As such, the Raiders (3-3) will turn to either rookie Aidan O'Connell, who started Las Vegas' Week 4 loss at the Los Angeles Chargers with Garoppolo out with a concussion, or 15th-year veteran Brian Hoyer, who replaced the injured Garoppolo at halftime of Sunday's defeat of the New England Patriots.
Neither O'Connell nor Hoyer would say Thursday who would start for Las Vegas at the Bears.
"Yeah, just try to do my job every day," O'Connell said. "Try to get better. Definitely learn. It's a day-at-a-time process. Take it day by day, so I'm trying to do that.
"It's up to the coaches. It's how they see [the] best fit, and so, you know, I'm young, I'm definitely just taking what they say and trying to do my best, whatever that is."
O'Connell, a fourth-round pick out of Purdue, passed for 238 yards in completing 24 of 39 attempts with an interception at the Chargers. He also was sacked seven times and lost two of three fumbles.
Asked whether the experience at the Chargers should help him if he starts at the Bears, O'Connell said, "You'd hope, but it's also, it's a different scheme, different team. So again, just trying to take it one day at a time."
Hoyer said he was preparing as he does every week.
"Part of being in that role ... is you never know, and you always prepare for the best and prepare to help the team any way you can," he said.
Hoyer passed for 102 yards in completing 6 of 10 throws against the Patriots, including a 48-yard completion to rookie Tre Tucker that was the Raiders' longest play of the season.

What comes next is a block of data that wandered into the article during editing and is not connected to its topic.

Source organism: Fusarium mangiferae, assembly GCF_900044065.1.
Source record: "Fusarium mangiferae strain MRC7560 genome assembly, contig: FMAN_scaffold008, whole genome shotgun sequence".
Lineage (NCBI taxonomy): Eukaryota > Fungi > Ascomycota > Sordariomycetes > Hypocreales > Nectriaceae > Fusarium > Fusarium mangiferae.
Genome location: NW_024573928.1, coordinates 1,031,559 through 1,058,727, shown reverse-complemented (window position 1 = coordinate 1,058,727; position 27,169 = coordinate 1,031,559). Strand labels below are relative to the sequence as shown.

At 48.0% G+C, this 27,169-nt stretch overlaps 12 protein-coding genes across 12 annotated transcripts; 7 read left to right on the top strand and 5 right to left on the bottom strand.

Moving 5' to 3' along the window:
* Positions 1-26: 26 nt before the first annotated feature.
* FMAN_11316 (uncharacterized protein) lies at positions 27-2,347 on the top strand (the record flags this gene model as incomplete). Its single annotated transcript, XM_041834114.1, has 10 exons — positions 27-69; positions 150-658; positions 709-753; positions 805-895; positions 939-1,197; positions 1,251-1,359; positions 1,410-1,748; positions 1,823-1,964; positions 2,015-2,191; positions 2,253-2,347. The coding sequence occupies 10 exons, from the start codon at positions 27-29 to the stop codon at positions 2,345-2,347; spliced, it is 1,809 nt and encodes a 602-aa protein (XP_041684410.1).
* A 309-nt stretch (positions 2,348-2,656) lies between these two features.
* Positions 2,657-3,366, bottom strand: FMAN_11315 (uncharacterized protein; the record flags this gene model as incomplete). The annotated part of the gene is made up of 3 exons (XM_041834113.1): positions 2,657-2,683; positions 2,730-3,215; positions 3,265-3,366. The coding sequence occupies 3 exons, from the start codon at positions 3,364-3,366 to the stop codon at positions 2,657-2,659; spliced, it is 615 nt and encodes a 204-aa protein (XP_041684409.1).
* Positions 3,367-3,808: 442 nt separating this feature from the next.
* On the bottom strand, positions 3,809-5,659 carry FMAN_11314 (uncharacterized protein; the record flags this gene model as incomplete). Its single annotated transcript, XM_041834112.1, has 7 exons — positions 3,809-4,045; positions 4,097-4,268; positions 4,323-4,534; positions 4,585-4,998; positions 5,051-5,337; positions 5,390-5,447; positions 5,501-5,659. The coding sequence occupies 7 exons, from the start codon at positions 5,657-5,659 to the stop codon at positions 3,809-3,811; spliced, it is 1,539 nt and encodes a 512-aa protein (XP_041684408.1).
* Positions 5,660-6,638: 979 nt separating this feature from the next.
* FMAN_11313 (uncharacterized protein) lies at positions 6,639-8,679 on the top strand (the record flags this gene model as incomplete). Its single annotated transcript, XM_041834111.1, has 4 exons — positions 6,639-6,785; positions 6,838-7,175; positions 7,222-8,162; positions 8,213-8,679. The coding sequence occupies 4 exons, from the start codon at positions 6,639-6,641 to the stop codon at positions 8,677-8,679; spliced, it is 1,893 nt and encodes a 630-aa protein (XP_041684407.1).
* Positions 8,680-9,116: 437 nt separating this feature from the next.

He was asked whether he felt he had played well enough to warrant the start in Chicago.
"Well, I mean, that's not up to me," he said. "Whatever I play, I want to play good for myself and my teammates, for the coaches. So I've played for 15 years, and whatever the situation is, Sunday it is, and I'll be ready to go."
Hoyer, 38, has lost 12 straight starts, and 105 quarterbacks have won an NFL start since he was last credited with a victory, Oct. 2, 2016.
That win came at Soldier Field when Hoyer played for the Bears, one of his eight NFL teams.
"I mean, nothing ever gets any easier," Hoyer said. "I think every week is its own situation and you try to handle it the best you can, and whatever happens Sunday, you've just got to be ready. And whether it's the first snap, second half, the fourth quarter, you never know what it's going to be. So it's the role that I'm here for and hopefully do the best I can.
"My daughter does equestrian, and she gets nervous before each ride. I'm like, 'Honey, I've been playing football for 15 years and I get nervous even if I don't know if I'm going to play or not.' So I think it's not so much nervous, it's anxious. Those are good feelings. That means you care. That means you're still in it."
Garoppolo, who was injured on the Raiders' final first-half drive against the Patriots after he twisted down awkwardly and grabbed at his lower right back, did not practice Wednesday or Thursday.
He left Sunday's game at halftime by ambulance to get scanned for an internal injury. Raiders coach Josh McDaniels on Monday said it "seems like we've dodged a big bullet."
In five games, Garoppolo, who signed a three-year, $72.75 million free agent contract with the Raiders, has passed for 1,079 yards while completing 68.0% of his passes, with seven touchdowns and an NFL-high eight interceptions. He has a passer rating of 82.6 and a Total QBR of 48.3.